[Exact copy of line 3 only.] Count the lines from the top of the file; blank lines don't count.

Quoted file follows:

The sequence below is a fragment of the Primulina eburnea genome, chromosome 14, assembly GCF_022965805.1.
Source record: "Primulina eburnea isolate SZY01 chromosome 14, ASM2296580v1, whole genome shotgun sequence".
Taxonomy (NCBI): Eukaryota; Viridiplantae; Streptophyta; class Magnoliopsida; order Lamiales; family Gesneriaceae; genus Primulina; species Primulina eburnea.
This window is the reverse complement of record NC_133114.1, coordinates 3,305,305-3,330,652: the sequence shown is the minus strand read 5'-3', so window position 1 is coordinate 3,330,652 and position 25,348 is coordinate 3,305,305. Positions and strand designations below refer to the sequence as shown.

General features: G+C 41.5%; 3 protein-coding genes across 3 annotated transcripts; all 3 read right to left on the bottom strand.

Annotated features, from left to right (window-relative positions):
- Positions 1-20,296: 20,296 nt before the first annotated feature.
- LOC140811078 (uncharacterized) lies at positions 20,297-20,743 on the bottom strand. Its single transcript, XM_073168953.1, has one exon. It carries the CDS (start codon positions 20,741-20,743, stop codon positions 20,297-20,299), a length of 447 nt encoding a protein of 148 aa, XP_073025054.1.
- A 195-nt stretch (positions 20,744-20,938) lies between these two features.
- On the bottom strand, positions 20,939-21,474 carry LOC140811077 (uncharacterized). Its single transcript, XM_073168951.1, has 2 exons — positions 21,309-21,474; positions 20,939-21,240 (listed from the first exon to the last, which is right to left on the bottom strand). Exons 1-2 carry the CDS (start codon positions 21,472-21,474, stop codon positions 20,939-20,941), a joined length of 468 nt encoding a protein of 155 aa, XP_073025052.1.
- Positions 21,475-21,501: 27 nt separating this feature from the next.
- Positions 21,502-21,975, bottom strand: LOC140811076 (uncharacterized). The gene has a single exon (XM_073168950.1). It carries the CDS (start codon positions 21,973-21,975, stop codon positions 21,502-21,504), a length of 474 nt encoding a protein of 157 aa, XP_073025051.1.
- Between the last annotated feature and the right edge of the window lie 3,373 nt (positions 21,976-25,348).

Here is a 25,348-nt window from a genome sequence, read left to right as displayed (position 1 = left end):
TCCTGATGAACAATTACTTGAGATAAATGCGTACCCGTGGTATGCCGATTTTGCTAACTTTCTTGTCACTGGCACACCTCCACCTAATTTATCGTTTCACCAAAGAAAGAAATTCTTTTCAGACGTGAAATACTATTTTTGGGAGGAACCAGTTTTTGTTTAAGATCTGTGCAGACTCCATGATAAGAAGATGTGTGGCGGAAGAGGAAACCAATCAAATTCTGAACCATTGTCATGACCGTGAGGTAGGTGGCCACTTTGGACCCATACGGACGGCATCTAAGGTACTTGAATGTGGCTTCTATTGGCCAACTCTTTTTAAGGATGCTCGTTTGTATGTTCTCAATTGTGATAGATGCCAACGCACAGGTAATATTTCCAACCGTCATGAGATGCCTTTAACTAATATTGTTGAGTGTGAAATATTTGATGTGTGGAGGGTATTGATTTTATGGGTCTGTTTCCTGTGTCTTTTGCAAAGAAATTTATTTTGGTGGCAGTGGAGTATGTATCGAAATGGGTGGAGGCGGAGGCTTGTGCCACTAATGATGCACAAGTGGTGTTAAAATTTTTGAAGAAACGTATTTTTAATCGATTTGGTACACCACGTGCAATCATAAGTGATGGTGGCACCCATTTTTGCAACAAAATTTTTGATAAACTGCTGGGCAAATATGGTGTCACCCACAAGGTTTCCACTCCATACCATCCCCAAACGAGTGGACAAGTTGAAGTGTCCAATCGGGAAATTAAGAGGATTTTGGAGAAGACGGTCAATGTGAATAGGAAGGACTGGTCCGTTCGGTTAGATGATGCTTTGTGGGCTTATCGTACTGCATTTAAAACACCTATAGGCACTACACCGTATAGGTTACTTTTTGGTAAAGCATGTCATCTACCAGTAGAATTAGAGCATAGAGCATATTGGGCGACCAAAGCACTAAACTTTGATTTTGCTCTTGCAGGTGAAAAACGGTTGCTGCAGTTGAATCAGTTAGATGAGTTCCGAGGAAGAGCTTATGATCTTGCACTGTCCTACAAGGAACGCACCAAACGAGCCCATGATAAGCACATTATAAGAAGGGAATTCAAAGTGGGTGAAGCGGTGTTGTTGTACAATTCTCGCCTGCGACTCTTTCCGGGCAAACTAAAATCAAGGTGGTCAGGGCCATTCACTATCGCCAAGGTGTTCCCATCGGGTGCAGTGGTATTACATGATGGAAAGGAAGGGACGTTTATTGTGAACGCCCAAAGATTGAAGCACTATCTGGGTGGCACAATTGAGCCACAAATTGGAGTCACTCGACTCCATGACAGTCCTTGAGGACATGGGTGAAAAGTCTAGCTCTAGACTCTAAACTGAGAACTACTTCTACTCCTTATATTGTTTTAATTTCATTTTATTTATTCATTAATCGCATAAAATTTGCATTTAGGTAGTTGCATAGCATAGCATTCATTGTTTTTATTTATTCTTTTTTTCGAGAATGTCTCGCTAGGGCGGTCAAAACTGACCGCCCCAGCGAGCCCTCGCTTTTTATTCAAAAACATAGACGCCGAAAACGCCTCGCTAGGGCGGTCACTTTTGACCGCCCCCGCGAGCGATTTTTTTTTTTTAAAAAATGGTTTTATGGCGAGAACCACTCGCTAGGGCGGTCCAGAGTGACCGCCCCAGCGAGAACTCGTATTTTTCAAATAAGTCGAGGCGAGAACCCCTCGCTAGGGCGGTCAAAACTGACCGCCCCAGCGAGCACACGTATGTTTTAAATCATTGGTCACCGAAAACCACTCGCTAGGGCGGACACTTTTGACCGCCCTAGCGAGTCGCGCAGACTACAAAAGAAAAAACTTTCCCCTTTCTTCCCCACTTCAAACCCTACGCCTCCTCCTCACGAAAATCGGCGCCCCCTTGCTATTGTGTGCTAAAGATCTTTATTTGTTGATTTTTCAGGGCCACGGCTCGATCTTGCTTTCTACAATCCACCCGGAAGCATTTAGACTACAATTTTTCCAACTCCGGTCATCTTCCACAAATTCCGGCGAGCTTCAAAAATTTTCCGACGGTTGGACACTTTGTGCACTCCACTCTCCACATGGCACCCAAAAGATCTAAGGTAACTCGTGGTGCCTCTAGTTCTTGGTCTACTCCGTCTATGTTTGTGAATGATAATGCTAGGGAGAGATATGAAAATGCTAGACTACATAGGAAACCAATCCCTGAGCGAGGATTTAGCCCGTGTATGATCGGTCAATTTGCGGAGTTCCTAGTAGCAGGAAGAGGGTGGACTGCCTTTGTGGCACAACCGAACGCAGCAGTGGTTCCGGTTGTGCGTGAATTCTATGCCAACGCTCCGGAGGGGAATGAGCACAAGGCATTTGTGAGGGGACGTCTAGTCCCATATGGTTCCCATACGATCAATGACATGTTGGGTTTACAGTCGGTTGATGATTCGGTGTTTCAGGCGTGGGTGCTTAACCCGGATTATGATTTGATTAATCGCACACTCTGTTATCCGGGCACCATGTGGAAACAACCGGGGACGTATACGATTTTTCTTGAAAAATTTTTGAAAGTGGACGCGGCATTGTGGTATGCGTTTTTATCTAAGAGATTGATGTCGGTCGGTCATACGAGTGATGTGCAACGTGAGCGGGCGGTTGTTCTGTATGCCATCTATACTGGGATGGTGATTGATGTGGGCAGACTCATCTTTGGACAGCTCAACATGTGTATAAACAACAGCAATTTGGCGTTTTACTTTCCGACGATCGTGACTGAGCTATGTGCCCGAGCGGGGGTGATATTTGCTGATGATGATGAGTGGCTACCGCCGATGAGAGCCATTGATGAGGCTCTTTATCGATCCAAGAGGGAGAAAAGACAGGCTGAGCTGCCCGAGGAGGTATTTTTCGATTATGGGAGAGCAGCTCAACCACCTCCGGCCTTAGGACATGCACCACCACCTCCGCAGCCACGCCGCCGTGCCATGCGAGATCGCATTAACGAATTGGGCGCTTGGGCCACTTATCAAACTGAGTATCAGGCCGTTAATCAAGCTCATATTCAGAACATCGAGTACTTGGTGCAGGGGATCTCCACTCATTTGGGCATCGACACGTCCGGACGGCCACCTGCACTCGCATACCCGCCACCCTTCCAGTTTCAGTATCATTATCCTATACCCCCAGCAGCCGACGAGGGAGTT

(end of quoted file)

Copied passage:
Taxonomy (NCBI): Eukaryota; Viridiplantae; Streptophyta; class Magnoliopsida; order Lamiales; family Gesneriaceae; genus Primulina; species Primulina eburnea.